In one promising study, scientists randomly assigned 56 patients with rheumatoid arthritis to take 2,800 milligrams a day of either GLA or a sunflower oil placebo for six months. The patients that took GLA were more than six times more likely to have significant improvement in their symptoms, especially tender joints. The placebo group showed no significant improvement. In fact, they were more than three times more likely to have their symptoms worsen. For another six-month period, all of the patients in the study received GLA, and all showed improvement in their symptoms. For those who received GLA throughout the study, that improvement was progressive, and a number of patients in this group reduced their reliance on non-steroidal anti-inflammatory drugs or prednisone.

One study involving the use of GLA for atopic dermatitis, a kind of eczema, Researchers divided eczema patients into two groups, one receiving received GLA twice a day, with the second receiving a placebo. After 12 weeks, patients in the GLA group reported significantly less itching and redness. They were also able to reduce the use of drugs commonly used to treat the disease.

University of California researchers contend that GLA supplements can help benefitpeople who were formerly obese but lost considerable weight. They base this on their study conducted on fifty formerly overweight volunteers divided into two groups. For a year the first group took 900 mg of GLA from borage oil each day, while the control group instead received the same amount of olive oil. While both the GLA and placebo groups showed some weight regain, by far the lowest regain was observed among those given GLA. This and other work has led some scientists to speculate that GLA supplementation increases the activity of brown fat, a type of adipose tissue that promotes the burning of calories. If true, that would make it a thermogenic agent that might aid in the reduction of unwanted body fat. More work is definitely needed in this area.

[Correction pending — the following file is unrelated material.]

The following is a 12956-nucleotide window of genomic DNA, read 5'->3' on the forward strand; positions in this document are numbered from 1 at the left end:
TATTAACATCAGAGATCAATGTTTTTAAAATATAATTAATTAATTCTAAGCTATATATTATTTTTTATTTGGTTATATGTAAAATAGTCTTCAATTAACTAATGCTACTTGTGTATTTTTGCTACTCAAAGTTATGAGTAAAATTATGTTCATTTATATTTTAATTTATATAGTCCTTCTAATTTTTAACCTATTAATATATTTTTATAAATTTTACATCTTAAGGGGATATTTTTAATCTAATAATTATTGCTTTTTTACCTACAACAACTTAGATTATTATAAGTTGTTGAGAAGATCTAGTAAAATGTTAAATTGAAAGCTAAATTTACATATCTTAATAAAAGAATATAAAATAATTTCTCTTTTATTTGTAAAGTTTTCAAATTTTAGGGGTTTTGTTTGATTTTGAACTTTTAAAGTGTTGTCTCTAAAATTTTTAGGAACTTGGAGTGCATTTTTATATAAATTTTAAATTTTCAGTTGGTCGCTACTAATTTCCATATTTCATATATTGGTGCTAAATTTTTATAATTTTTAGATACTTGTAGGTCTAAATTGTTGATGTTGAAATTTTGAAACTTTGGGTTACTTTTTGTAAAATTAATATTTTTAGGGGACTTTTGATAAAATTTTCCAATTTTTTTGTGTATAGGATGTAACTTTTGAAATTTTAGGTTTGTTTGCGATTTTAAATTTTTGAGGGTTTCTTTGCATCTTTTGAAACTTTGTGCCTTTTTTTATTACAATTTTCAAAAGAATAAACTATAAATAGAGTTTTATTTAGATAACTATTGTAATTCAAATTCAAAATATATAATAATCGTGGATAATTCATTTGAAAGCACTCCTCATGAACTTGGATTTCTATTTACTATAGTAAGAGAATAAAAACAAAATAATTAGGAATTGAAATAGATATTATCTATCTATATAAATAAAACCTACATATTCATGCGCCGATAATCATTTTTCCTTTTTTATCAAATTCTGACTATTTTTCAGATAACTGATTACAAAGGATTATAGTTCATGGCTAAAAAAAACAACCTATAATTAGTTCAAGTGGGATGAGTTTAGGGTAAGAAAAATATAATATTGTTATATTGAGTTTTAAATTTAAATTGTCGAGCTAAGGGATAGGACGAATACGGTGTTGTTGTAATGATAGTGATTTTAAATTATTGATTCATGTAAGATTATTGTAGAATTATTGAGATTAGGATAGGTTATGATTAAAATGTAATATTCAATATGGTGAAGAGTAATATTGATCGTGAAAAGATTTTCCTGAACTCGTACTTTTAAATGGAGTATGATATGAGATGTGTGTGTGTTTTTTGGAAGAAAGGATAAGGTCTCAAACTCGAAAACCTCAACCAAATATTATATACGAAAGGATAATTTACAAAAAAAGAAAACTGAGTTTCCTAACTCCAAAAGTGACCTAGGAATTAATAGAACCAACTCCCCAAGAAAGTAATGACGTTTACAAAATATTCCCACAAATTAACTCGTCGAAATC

How is GLA taken?

Gamma linolenic acid is available in liquid and capsule form,usually as a natural ingredient in black currant oil, borage oil, or evening primrose oil. The amount of GLA contained in the different types of supplements varies, with black currant oil containing the lowest amount, evening primrose oil the medium-range amount, and borage oil the greatest amount. Dosages of GLA as a supplement are generally in the range of 500 mg to 3,000 mg per day.

Is GLA safe?

At this time GLA appears to be quite safe (it is even found in mother’s milk), but as always, those on prescription drugs or with serious medical issues should consult with a knowledgeable health professional before using this or any other supplement.

And remember—you can get the best GLA supplements at the best prices from A1Supplements.com!

References

http://www.umm.edu/altmed/articles/gamma-linolenic-000305.htm
http://www.cancer.org/docroot/ETO/content/ETO_5_3X_Gamma_Linolenic_Acid.asp
http://www.fatsforhealth.com/library/libitems/omega6.php
https://healthlibrary.epnet.com/GetContent.aspx?token=e0498803-7f62-4563-8d47-5fe33da65dd4&chunkiid=21587
http://omega-research.com/researchview.php?ID=228&catid=12
http://care.diabetesjournals.org/cgi/content/abstract/16/1/8
http://grande.nal.usda.gov/ibids/index.php?mode2=detail&origin=ibids_references&therow=271292